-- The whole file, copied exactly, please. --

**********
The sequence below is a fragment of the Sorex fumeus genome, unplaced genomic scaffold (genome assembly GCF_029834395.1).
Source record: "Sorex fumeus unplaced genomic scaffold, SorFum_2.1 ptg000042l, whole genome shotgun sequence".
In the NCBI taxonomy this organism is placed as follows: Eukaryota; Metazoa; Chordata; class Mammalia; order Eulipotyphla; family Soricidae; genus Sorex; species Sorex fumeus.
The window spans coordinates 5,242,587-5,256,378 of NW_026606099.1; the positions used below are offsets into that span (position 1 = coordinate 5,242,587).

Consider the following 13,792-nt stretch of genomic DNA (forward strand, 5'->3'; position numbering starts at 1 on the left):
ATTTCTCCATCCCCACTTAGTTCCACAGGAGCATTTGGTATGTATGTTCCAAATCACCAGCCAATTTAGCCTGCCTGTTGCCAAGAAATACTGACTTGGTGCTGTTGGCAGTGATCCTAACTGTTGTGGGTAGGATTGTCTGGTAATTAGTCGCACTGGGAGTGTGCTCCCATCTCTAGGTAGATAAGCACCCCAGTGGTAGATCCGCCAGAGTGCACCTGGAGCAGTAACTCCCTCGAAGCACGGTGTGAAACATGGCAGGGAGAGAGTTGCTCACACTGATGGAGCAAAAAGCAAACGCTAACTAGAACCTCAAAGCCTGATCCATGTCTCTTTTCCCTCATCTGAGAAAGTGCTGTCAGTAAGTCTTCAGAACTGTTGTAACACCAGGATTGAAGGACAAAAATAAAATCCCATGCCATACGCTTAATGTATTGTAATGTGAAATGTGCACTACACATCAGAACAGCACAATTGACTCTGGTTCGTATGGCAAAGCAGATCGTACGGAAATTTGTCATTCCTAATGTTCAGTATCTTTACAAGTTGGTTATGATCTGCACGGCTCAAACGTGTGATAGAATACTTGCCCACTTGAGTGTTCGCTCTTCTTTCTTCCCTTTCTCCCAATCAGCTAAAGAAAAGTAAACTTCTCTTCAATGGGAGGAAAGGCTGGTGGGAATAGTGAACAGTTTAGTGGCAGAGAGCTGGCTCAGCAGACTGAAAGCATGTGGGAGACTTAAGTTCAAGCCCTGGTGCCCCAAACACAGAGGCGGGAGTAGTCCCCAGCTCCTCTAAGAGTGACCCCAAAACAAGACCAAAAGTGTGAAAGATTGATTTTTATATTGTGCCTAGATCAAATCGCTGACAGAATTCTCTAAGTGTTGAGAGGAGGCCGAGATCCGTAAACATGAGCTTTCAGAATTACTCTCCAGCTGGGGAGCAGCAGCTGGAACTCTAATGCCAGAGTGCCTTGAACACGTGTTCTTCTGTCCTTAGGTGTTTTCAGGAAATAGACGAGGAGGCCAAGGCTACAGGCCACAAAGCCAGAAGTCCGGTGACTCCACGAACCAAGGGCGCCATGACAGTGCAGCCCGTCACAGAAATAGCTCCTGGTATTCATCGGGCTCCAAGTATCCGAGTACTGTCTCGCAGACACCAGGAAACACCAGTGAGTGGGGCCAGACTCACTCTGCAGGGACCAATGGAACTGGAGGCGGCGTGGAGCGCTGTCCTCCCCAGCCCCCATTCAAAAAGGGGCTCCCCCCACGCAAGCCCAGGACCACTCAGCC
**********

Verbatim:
The sequence below is a fragment of the Sorex fumeus genome, unplaced genomic scaffold (genome assembly GCF_029834395.1).
Source record: "Sorex fumeus unplaced genomic scaffold, SorFum_2.1 ptg000042l, whole genome shotgun sequence".
In the NCBI taxonomy this organism is placed as follows: Eukaryota; Metazoa; Chordata; class Mammalia; order Eulipotyphla; family Soricidae; genus Sorex; species Sorex fumeus.
The window spans coordinates 5,242,587-5,256,378 of NW_026606099.1; the positions used below are offsets into that span (position 1 = coordinate 5,242,587).

Consider the following 13,792-nt stretch of genomic DNA (forward strand, 5'->3'; position numbering starts at 1 on the left):
ATTTCTCCATCCCCACTTAGTTCCACAGGAGCATTTGGTATGTATGTTCCAAATCACCAGCCAATTTAGCCTGCCTGTTGCCAAGAAATACTGACTTGGTGCTGTTGGCAGTGATCCTAACTGTTGTGGGTAGGATTGTCTGGTAATTAGTCGCACTGGGAGTGTGCTCCCATCTCTAGGTAGATAAGCACCCCAGTGGTAGATCCGCCAGAGTGCACCTGGAGCAGTAACTCCCTCGAAGCACGGTGTGAAACATGGCAGGGAGAGAGTTGCTCACACTGATGGAGCAAAAAGCAAACGCTAACTAGAACCTCAAAGCCTGATCCATGTCTCTTTTCCCTCATCTGAGAAAGTGCTGTCAGTAAGTCTTCAGAACTGTTGTAACACCAGGATTGAAGGACAAAAATAAAATCCCATGCCATACGCTTAATGTATTGTAATGTGAAATGTGCACTACACATCAGAACAGCACAATTGACTCTGGTTCGTATGGCAAAGCAGATCGTACGGAAATTTGTCATTCCTAATGTTCAGTATCTTTACAAGTTGGTTATGATCTGCACGGCTCAAACGTGTGATAGAATACTTGCCCACTTGAGTGTTCGCTCTTCTTTCTTCCCTTTCTCCCAATCAGCTAAAGAAAAGTAAACTTCTCTTCAATGGGAGGAAAGGCTGGTGGGAATAGTGAACAGTTTAGTGGCAGAGAGCTGGCTCAGCAGACTGAAAGCATGTGGGAGACTTAAGTTCAAGCCCTGGTGCCCCAAACACAGAGGCGGGAGTAGTCCCCAGCTCCTCTAAGAGTGACCCCAAAACAAGACCAAAAGTGTGAAAGATTGATTTTTATATTGTGCCTAGATCAAATCGCTGACAGAATTCTCTAAGTGTTGAGAGGAGGCCGAGATCCGTAAACATGAGCTTTCAGAATTACTCTCCAGCTGGGGAGCAGCAGCTGGAACTCTAATGCCAGAGTGCCTTGAACACGTGTTCTTCTGTCCTTAGGTGTTTTCAGGAAATAGACGAGGAGGCCAAGGCTACAGGCCACAAAGCCAGAAGTCCGGTGACTCCACGAACCAAGGGCGCCATGACAGTGCAGCCCGTCACAGAAATAGCTCCTGGTATTCATCGGGCTCCAAGTATCCGAGTACTGTCTCGCAGACACCAGGAAACACCAGTGAGTGGGGCCAGACTCACTCTGCAGGGACCAATGGAACTGGAGGCGGCGTGGAGCGCTGTCCTCCCCAGCCCCCATTCAAAAAGGGGCTCCCCCCACGCAAGCCCAGGACCACTCAGCC